American journal of physiology. Lung cellular and molecular physiology

PKC-dependent regulation of Kv7.5 channels by the bronchoconstrictor histamine in human airway smooth muscle cells.

PMID 28283479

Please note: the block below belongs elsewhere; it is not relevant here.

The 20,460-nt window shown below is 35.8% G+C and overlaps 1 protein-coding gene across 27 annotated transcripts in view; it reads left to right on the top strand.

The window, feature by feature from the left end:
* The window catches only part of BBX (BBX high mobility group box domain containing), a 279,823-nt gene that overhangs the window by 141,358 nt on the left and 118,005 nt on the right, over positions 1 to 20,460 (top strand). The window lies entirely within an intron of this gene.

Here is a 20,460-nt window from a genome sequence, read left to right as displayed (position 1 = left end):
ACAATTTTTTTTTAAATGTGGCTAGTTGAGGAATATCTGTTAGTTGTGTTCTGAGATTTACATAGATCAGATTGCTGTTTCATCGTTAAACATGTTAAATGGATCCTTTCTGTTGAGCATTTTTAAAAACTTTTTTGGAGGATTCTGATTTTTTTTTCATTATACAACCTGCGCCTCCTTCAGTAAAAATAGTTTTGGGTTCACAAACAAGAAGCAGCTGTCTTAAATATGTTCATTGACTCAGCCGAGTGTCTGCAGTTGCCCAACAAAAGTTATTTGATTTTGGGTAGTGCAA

Kv7 potassium channels have recently been found to be expressed and functionally important for relaxation of airway smooth muscle. Previous research suggests that native Kv7 currents are inhibited following treatment of freshly isolated airway smooth muscle cells with bronchoconstrictor agonists, and in intact airways inhibition of Kv7 channels is sufficient to induce bronchiolar constriction. However, the mechanism by which Kv7 currents are inhibited by bronchoconstrictor agonists has yet to be elucidated. In the present study, native Kv7 currents in cultured human trachealis smooth muscle cells (HTSMCs) were observed to be inhibited upon treatment with histamine; inhibition of Kv7 currents was associated with membrane depolarization and an increase in cytosolic Ca(2+) ([Ca(2+)]cyt). The latter response was inhibited by verapamil, a blocker of L-type voltage-sensitive Ca(2+) channels (VSCCs). Protein kinase C (PKC) has been implicated as a mediator of bronchoconstrictor actions, although the targets of PKC are not clearly established. We found that histamine treatment significantly and dose-dependently suppressed currents through overexpressed wild-type human Kv7.5 (hKv7.5) channels in cultured HTSMCs, and this effect was inhibited by the PKC inhibitor Ro-31-8220 (3 µM). The PKC-dependent suppression of hKv7.5 currents corresponded with a PKC-dependent increase in hKv7.5 channel phosphorylation. Knocking down or inhibiting PKCα, or mutating hKv7.5 serine 441 to alanine, abolished the inhibitory effects of histamine on hKv7.5 currents. These findings provide the first evidence linking PKC activation to suppression of Kv7 currents, membrane depolarization, and Ca(2+) influx via L-type VSCCs as a mechanism for histamine-induced bronchoconstriction.